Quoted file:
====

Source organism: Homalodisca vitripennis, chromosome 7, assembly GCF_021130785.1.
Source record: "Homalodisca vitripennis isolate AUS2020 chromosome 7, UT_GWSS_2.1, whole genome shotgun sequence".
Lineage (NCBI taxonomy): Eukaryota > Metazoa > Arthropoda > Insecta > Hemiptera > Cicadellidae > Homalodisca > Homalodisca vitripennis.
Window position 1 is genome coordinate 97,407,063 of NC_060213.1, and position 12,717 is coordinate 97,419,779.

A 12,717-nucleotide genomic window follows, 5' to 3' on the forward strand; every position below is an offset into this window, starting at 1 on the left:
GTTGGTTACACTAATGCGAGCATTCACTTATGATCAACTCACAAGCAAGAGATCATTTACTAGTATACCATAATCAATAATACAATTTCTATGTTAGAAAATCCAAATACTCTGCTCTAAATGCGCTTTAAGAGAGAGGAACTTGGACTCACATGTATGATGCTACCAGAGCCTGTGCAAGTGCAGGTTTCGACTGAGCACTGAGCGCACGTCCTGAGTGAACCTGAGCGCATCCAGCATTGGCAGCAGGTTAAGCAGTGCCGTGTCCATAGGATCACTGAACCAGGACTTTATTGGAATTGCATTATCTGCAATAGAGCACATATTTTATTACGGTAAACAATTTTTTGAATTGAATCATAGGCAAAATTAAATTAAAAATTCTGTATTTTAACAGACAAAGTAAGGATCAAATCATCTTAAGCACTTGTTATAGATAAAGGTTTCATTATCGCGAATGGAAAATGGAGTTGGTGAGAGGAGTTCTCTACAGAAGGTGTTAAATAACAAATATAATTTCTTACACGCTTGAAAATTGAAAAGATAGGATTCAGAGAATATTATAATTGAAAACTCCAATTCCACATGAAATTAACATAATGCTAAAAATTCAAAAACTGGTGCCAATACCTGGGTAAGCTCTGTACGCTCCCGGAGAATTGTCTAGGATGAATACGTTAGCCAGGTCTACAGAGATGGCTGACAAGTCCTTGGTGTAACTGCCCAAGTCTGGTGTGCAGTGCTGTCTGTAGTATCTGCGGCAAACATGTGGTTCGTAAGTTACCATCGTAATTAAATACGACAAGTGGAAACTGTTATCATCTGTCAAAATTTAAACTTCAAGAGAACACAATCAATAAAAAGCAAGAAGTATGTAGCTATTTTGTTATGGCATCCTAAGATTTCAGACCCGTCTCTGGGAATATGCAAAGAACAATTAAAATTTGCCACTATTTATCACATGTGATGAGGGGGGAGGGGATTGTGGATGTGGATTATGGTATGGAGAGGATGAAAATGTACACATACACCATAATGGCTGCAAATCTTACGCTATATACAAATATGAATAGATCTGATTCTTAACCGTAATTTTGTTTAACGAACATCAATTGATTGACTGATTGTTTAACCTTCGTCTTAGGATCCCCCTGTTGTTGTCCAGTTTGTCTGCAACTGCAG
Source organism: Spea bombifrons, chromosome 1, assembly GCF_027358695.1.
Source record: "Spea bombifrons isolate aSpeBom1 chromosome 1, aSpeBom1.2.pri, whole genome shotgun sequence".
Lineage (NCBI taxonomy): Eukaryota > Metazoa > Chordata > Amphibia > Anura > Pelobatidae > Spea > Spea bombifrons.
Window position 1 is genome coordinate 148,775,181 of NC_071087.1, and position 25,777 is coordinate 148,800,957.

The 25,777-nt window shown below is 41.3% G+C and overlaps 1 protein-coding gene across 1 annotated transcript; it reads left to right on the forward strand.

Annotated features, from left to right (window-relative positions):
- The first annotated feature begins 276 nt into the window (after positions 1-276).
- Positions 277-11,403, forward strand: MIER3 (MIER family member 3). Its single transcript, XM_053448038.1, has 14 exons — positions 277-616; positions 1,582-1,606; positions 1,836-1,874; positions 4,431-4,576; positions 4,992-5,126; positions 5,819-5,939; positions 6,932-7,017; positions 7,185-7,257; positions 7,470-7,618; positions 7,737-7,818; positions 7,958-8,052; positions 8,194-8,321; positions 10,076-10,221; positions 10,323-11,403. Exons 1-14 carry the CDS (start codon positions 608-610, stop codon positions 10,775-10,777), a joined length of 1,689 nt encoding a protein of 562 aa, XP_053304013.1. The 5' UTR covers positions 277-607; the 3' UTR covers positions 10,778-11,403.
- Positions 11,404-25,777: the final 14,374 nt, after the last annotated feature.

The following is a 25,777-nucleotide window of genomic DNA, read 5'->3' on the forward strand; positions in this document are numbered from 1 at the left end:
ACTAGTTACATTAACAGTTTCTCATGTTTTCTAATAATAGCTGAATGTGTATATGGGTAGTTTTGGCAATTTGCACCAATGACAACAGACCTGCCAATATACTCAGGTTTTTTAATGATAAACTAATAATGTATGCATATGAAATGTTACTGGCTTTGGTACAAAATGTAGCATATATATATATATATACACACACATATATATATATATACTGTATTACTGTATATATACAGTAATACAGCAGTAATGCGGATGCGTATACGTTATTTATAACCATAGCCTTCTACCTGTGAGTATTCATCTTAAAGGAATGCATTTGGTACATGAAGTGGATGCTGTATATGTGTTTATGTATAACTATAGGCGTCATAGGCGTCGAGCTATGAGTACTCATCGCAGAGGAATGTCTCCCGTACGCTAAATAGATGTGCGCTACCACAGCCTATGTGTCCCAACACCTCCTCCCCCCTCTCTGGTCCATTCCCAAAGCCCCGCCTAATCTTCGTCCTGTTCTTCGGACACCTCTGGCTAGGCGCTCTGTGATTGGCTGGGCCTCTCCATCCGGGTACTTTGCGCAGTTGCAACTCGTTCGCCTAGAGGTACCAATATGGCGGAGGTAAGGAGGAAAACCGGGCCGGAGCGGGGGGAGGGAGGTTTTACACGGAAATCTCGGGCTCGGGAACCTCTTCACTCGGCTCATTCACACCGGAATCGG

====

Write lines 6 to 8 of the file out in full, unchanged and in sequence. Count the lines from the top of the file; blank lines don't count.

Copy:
GTTGGTTACACTAATGCGAGCATTCACTTATGATCAACTCACAAGCAAGAGATCATTTACTAGTATACCATAATCAATAATACAATTTCTATGTTAGAAAATCCAAATACTCTGCTCTAAATGCGCTTTAAGAGAGAGGAACTTGGACTCACATGTATGATGCTACCAGAGCCTGTGCAAGTGCAGGTTTCGACTGAGCACTGAGCGCACGTCCTGAGTGAACCTGAGCGCATCCAGCATTGGCAGCAGGTTAAGCAGTGCCGTGTCCATAGGATCACTGAACCAGGACTTTATTGGAATTGCATTATCTGCAATAGAGCACATATTTTATTACGGTAAACAATTTTTTGAATTGAATCATAGGCAAAATTAAATTAAAAATTCTGTATTTTAACAGACAAAGTAAGGATCAAATCATCTTAAGCACTTGTTATAGATAAAGGTTTCATTATCGCGAATGGAAAATGGAGTTGGTGAGAGGAGTTCTCTACAGAAGGTGTTAAATAACAAATATAATTTCTTACACGCTTGAAAATTGAAAAGATAGGATTCAGAGAATATTATAATTGAAAACTCCAATTCCACATGAAATTAACATAATGCTAAAAATTCAAAAACTGGTGCCAATACCTGGGTAAGCTCTGTACGCTCCCGGAGAATTGTCTAGGATGAATACGTTAGCCAGGTCTACAGAGATGGCTGACAAGTCCTTGGTGTAACTGCCCAAGTCTGGTGTGCAGTGCTGTCTGTAGTATCTGCGGCAAACATGTGGTTCGTAAGTTACCATCGTAATTAAATACGACAAGTGGAAACTGTTATCATCTGTCAAAATTTAAACTTCAAGAGAACACAATCAATAAAAAGCAAGAAGTATGTAGCTATTTTGTTATGGCATCCTAAGATTTCAGACCCGTCTCTGGGAATATGCAAAGAACAATTAAAATTTGCCACTATTTATCACATGTGATGAGGGGGGAGGGGATTGTGGATGTGGATTATGGTATGGAGAGGATGAAAATGTACACATACACCATAATGGCTGCAAATCTTACGCTATATACAAATATGAATAGATCTGATTCTTAACCGTAATTTTGTTTAACGAACATCAATTGATTGACTGATTGTTTAACCTTCGTCTTAGGATCCCCCTGTTGTTGTCCAGTTTGTCTGCAACTGCAG
Source organism: Spea bombifrons, chromosome 1, assembly GCF_027358695.1.
Source record: "Spea bombifrons isolate aSpeBom1 chromosome 1, aSpeBom1.2.pri, whole genome shotgun sequence".